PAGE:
So we know that ending the practice of one-time money for recurring expenses is going to cost all of us more in taxes, day to day. But it is ultimately a conservative agenda of sound money in the state budget, instead of funny money and imaginary numbers.

Most of us don’t like the notion of paying more at the register, but the sales tax increase is intended to be temporary - if the State Capitol can get its act together on a new and more effective tax code for Louisiana.




March 2

The American Press on new Interstate 10 bridge for southwest Louisiana:

Southwest Louisiana’s transportation needs are a critical investment, especially in this time of unprecedented economic growth. The most pressing of these needs, though, is a new Interstate 10 bridge over the Calcasieu River.

The Southwest Louisiana Economic Development Alliance thinks so, too.

On Wednesday the group launched its “In for 10” campaign to build support for a new bridge.

The bridge replacement “is an important issue not only for us in Southwest Louisiana, but really it impacts the nation because we are truly the energy corridor,” said George Swift, alliance president and CEO.

The bridge is one of many roadway projects that need addressing before the population boom that has been forecast actually arrives.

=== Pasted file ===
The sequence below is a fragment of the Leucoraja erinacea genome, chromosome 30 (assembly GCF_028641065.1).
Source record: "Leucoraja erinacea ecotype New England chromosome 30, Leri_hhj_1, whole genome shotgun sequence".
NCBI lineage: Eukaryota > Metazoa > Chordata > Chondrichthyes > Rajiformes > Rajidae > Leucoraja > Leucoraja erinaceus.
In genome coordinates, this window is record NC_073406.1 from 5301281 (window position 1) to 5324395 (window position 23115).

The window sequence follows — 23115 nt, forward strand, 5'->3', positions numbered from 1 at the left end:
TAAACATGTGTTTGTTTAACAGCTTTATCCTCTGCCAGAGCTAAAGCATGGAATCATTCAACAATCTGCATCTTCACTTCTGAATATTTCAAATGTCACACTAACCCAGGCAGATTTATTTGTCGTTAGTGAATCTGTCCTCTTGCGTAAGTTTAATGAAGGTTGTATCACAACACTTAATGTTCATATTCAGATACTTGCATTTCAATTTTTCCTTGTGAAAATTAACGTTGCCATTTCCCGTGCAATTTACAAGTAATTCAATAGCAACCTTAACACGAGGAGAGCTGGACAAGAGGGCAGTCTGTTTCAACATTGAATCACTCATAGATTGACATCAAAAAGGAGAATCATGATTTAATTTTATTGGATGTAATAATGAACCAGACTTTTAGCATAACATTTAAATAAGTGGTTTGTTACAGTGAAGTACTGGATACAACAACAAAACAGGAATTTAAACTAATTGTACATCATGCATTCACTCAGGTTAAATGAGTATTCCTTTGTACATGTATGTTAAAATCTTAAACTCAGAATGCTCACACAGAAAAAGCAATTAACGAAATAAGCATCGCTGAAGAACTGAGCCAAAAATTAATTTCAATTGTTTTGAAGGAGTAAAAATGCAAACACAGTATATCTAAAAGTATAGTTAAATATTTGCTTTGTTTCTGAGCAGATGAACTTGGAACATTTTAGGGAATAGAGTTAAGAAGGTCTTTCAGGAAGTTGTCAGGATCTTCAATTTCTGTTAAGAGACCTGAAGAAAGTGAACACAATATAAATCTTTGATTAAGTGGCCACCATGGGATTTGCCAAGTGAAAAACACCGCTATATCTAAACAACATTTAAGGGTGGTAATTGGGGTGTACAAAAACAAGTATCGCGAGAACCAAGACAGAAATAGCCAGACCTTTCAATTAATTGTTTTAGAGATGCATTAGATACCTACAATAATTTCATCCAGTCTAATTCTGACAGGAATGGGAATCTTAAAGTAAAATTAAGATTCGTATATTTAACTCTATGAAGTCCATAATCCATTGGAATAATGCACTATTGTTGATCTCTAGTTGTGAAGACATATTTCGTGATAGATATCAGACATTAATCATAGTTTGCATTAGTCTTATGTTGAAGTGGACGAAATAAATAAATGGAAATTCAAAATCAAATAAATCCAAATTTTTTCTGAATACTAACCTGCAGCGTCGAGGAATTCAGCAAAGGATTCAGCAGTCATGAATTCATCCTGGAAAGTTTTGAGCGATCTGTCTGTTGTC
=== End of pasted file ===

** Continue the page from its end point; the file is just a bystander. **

“We’ve been talking about this for years and years and years,” Swift said. “I think we’ve reached a point where it’s time to really step up and get this in motion.”

The National Bridge Inventory said the I-10, built in 1952, was deemed “basically intolerable” in 2009.

Swift said the bridge has long been considered unsafe; it has no turn-off lanes in case of an emergency and no way to prevent blocked traffic in the event of an accident.

The day after the alliance’s campaign launch, three separate multi-car vehicle accidents blocked traffic on the bridge for three hours, right at the height of 5 p.m. traffic.

A recent study found at least 53,000 vehicles cross the bridge every day and over 20,000 more are expected to cross the bridge daily within the next eight to nine years, Swift said.

“We have declining capacity and increased congestion coming to our area,” he said. “We have so much happening in Southwest Louisiana with projects and growth coming that’s going to put even more pressure on the I-10 bridge.”

Swift said the purpose of the “In for 10” campaign is to form a coalition of business leaders and community volunteers who will consistently advocate for the bridge’s replacement.

He said U.S. Rep Charles Boustany and U.S. Sen. David Vitter have already lent their support.

People from around the world have passed over the I-10 bridge, and in recent years, as the bridge has grown older and weaker, many have shuddered as they crossed it. The replacement can’t come fast enough.